Trending: How to Remain Innovative in the Booming Functional Foods Market with an ELN

Functional foods contain or are given additional functions, typically with health benefits or disease prevention characteristics. Cranberry juice is often consumed to help prevent urinary tract infections.
Image source: Mariluna via Wikimedia Commons

We always have a box of Multi Grain Cheerios in our house. Sometimes I have a bowl with bananas for breakfast, but more typically I just give handfuls to my kids while they’re waiting for me to prepare dinner. I never really though much about why I buy them: they’re pretty cheap, my 9-month-old can eat them without choking, and they’re easy to transport. But as we were eating breakfast the other morning I actually took a few minutes to read the label and saw this interesting claim: Studies show that people who eat more grain tend to have healthier body weights.

The label goes on to describe how these Cheerios are your first step to losing weight through their beneficial plant nutrients, antioxidants, fiber and vitamins. Of course, the scientist in me thinks, “Now, are these studies showing correlation or causation?” Either way, with the amount of honey I pour on my bowl, I’m pretty sure Cheerios will have no correlative or causative effect on me when it comes to losing weight. This box of Cheerios is an exemplary model of a functional food. Functional foods are natural or processed foods that contain or are given additional functions, typically with health benefits or disease prevention characteristics. Multi Grain Cheerios has the added function of helping consumers maintain a healthy body weight through the whole grain content in the cereal.

The functional food market is growing, with demand expected to increase over the next few years. With profit margins in the double digits for functional foods, firms who produce innovative, desirable products stand to earn high profits. Take a look at our tips on how to be innovative in the booming functional foods market:

Know your market. Whether you’re promoting high fiber products to geriatrics or energy drinks to 20-somethings, the market for functional foods is very diverse. For example, the North American market is driven by demand for fiber as part of functional foods while Europe should expect growth to be driven by demand for novel, soluble fibers. As Vietnam continues to experience economic growth, manufacturers should be aware of increasing demand for functional foods linked to weight reduction, cardiovascular health and anti-aging effects. One thing that does seem to be a consensus across markets, though, is that consumers want to be informed on the properties of functional foods, with informative labeling and dissemination of information through traditional media outlets.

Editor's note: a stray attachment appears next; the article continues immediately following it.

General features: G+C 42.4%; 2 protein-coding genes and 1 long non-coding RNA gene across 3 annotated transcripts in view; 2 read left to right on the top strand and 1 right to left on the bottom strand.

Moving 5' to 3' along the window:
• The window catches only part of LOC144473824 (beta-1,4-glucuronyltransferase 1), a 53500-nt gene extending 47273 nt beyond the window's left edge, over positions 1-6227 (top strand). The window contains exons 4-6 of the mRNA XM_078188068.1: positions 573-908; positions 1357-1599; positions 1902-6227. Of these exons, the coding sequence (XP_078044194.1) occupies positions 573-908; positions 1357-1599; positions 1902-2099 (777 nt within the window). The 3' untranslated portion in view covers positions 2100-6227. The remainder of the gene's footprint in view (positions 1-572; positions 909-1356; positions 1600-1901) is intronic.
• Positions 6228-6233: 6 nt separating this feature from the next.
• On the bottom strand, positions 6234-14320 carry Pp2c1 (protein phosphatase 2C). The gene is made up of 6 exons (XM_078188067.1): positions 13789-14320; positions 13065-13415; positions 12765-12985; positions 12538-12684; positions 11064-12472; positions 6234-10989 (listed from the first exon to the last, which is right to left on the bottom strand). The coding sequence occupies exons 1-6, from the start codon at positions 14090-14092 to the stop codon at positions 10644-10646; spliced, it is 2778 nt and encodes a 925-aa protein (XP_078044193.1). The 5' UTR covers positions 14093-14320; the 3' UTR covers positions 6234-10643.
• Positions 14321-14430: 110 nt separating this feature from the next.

Leverage the natural health properties of foods. Like my box of Cheerios, many foods already contain ingredients that have substantiated health claims; you just need to know what they are to capitalize on them. If you’re interested in developing a new functional food product, then research the biomedical literature to see what natural foods are generating exciting data. Your lab can build on previous findings to produce a functional food product from natural foods. An electronic laboratory notebook (ELN), like the Accelrys Notebook, can help drive innovation in your lab by providing food scientists with automated, functional features to support research activities. From its synthetic chemistry options to simple recording of multimedia, our ELN makes it easy to investigate in any field.

Fresh food
Many functional foods leverage the natural health properties of foods.
Image source: National Cancer Institute via Wikimedia Commons

Collaborate across disciplines. The functional foods market differs from traditional food and beverage markets in that functional foods manufacturers typically make health claims on their labels. Food and beverage firms may not be experienced in how to scientifically support label health claims. But by partnering with a pharmaceutical company, you can profit from each other’s core competencies. An ELN can support collaboration by providing a central location for both parties to deposit and analyze data. User rights can be easily defined for individualized access, and the ability to capture full audit trails allows users to keep up with changes.

Functional foods have been gaining in popularity for some time, and are only expected to grow stronger. The Accelrys Notebook can help your firm foster innovation to compete in this exciting sect of the foods market. Visit our website to learn more about the features of the Accelrys Notebook, and how it can help boost your presence in the food development industry.



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